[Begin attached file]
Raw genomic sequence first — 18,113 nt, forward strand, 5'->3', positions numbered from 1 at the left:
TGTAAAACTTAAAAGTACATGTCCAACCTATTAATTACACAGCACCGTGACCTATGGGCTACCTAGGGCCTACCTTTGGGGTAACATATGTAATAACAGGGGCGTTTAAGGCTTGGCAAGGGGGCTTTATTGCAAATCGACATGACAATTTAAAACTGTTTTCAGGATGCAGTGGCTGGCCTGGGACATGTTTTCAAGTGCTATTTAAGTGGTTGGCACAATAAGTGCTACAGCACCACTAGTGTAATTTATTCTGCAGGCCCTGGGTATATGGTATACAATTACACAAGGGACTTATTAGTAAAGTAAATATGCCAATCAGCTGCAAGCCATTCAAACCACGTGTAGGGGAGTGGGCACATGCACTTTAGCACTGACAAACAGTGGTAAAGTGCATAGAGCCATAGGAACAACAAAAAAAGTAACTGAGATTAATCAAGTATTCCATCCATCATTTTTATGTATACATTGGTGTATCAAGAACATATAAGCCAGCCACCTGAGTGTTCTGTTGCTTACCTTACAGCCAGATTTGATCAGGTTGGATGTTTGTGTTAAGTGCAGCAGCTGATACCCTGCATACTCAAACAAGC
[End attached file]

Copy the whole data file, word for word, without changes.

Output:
Raw genomic sequence first — 18,113 nt, forward strand, 5'->3', positions numbered from 1 at the left:
TGTAAAACTTAAAAGTACATGTCCAACCTATTAATTACACAGCACCGTGACCTATGGGCTACCTAGGGCCTACCTTTGGGGTAACATATGTAATAACAGGGGCGTTTAAGGCTTGGCAAGGGGGCTTTATTGCAAATCGACATGACAATTTAAAACTGTTTTCAGGATGCAGTGGCTGGCCTGGGACATGTTTTCAAGTGCTATTTAAGTGGTTGGCACAATAAGTGCTACAGCACCACTAGTGTAATTTATTCTGCAGGCCCTGGGTATATGGTATACAATTACACAAGGGACTTATTAGTAAAGTAAATATGCCAATCAGCTGCAAGCCATTCAAACCACGTGTAGGGGAGTGGGCACATGCACTTTAGCACTGACAAACAGTGGTAAAGTGCATAGAGCCATAGGAACAACAAAAAAAGTAACTGAGATTAATCAAGTATTCCATCCATCATTTTTATGTATACATTGGTGTATCAAGAACATATAAGCCAGCCACCTGAGTGTTCTGTTGCTTACCTTACAGCCAGATTTGATCAGGTTGGATGTTTGTGTTAAGTGCAGCAGCTGATACCCTGCATACTCAAACAAGC